Today the reward in the race for entrepreneurial ‘green’ city status is to become more fully integrated into national and global circuits of capital. Integration into these circuits of capital is now a requisite to solidify greenest city credentials -- or as we are now branded conveniently, Vancouver: Green Capital. Never mind the inherent contradictions between capitalist growth and global ecological limits and climate change. These discourses, policies, and the material consequences are riddled with contradictions, which should lead us to question what ‘urban sustainability’ is intended to sustain, and who ultimately benefits from a development and ‘lifestyle’-driven agenda of sustainability. The intent of this analysis is not to reaffirm the conservative war-on-car populism espoused by the NPA and The Province, but rather to challenge assumptions about the seemingly innocent and non-ideological terrain of Vision Vancouver’s urban sustainability policies and decisions. This means questioning how sustainability is articulated in the city and how ecological considerations are produced as post-political. Real answers to these questions would politicize nature by bringing social justice back into the domain of urban environmentalism.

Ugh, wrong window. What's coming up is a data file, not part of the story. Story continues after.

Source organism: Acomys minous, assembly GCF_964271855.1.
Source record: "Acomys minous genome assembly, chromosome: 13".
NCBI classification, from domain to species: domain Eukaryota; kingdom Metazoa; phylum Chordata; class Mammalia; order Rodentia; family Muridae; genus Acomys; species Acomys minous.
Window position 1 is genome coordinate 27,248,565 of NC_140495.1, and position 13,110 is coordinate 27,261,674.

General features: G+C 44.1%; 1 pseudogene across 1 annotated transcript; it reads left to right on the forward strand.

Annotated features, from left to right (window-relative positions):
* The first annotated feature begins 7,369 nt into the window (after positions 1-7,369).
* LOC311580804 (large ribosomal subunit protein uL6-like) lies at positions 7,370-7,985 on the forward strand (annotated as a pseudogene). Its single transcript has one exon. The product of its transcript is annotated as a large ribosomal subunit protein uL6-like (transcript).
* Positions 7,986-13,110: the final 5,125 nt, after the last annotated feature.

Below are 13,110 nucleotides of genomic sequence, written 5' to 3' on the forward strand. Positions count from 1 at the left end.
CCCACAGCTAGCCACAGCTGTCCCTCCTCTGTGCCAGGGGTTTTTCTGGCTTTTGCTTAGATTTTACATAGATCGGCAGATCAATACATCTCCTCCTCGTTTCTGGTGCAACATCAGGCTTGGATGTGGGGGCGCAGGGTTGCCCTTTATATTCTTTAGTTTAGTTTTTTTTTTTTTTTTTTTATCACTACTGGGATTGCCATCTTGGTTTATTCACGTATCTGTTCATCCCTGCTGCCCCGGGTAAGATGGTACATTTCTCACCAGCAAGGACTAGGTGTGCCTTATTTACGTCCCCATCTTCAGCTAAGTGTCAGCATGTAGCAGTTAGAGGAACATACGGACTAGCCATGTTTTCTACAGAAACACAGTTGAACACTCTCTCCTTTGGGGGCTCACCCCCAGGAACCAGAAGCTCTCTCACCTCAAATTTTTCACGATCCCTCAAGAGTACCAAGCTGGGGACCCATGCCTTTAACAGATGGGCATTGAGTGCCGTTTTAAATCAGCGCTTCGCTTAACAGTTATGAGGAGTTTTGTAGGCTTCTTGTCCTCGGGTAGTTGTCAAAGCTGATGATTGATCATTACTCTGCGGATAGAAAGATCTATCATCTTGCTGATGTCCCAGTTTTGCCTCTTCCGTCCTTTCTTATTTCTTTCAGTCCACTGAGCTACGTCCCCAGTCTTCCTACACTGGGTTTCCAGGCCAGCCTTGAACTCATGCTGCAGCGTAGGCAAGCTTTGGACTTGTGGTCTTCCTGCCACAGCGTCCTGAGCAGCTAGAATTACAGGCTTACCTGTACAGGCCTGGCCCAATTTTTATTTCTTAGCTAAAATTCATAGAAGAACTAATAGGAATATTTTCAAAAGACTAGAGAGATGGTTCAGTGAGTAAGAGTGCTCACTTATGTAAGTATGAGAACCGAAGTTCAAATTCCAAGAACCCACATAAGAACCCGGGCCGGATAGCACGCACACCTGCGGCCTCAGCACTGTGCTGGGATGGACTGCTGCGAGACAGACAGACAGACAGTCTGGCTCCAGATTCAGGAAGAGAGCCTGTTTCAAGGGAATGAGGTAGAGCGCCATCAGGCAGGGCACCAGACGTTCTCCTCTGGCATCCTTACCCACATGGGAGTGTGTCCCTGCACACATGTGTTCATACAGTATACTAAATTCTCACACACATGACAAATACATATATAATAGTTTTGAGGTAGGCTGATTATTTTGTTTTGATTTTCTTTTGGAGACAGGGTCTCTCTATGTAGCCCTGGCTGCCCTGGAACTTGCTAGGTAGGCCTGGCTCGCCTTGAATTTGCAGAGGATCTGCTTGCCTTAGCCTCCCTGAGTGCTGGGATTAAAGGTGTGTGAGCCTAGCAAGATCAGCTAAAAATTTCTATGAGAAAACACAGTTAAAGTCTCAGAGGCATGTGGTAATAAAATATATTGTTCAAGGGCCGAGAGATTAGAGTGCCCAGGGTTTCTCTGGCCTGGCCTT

In September 2011, the Vancouver Economic Commission (VEC) and its chair, Mayor Robertson, released theVancouver Economic Action Strategy. The report romanticizes the role of the private sector, as well as the importance of a ‘competitive’ tax regime in competing for the footloose, fancy-free Creative Class, and is framed throughout in the neoliberal language of “[levering] the City’s global profile.” Vancouver, as you may know, is the second-most ‘competitive’ locale with the second-lowest combined corporate taxes and labour costs out of 113 cities globally. Fostering this ‘competitive’ tax environment is a major element of the Economic Action Strategy. The report makes no mention of non-profit and public sectors and their commitments as living wage employers, unless it involves public-private partnerships in which public resources are intended to subsidize private profits. It also concludes that environmental sustainability is good for business and that highly mobile talent -- which the City must attract -- requires a “dense mixture of activities and people, a vibrant, walkable and bikeable public realm and high levels of investment in digital connectivity and high tech services,” as well as “modest commuting requirements.” A major thrust of the strategy argues that the knowledge economy and their creative workers require particular urban amenities and environments -- and it is the City’s role to ensure that these urban spaces are produced.